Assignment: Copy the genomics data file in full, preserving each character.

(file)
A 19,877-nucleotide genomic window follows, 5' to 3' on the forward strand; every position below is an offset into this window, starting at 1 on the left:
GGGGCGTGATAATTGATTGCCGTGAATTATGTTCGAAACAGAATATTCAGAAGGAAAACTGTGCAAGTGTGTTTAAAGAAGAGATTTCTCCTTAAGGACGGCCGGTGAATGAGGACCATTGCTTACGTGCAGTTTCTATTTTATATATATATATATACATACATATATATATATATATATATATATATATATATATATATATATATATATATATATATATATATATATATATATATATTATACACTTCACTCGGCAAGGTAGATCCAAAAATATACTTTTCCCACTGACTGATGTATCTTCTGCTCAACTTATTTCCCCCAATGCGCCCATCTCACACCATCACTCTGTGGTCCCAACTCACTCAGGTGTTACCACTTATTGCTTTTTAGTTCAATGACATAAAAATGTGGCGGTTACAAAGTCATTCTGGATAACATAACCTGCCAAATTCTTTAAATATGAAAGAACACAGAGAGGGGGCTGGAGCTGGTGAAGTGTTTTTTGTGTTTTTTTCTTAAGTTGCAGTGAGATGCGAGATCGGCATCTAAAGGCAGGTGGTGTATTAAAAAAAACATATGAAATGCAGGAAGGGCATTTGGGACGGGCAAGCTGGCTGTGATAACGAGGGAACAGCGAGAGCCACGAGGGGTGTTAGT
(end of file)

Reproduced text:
A 19,877-nucleotide genomic window follows, 5' to 3' on the forward strand; every position below is an offset into this window, starting at 1 on the left:
GGGGCGTGATAATTGATTGCCGTGAATTATGTTCGAAACAGAATATTCAGAAGGAAAACTGTGCAAGTGTGTTTAAAGAAGAGATTTCTCCTTAAGGACGGCCGGTGAATGAGGACCATTGCTTACGTGCAGTTTCTATTTTATATATATATATATACATACATATATATATATATATATATATATATATATATATATATATATATATATATATATATATATATATATATATATATATTATACACTTCACTCGGCAAGGTAGATCCAAAAATATACTTTTCCCACTGACTGATGTATCTTCTGCTCAACTTATTTCCCCCAATGCGCCCATCTCACACCATCACTCTGTGGTCCCAACTCACTCAGGTGTTACCACTTATTGCTTTTTAGTTCAATGACATAAAAATGTGGCGGTTACAAAGTCATTCTGGATAACATAACCTGCCAAATTCTTTAAATATGAAAGAACACAGAGAGGGGGCTGGAGCTGGTGAAGTGTTTTTTGTGTTTTTTTCTTAAGTTGCAGTGAGATGCGAGATCGGCATCTAAAGGCAGGTGGTGTATTAAAAAAAACATATGAAATGCAGGAAGGGCATTTGGGACGGGCAAGCTGGCTGTGATAACGAGGGAACAGCGAGAGCCACGAGGGGTGTTAGT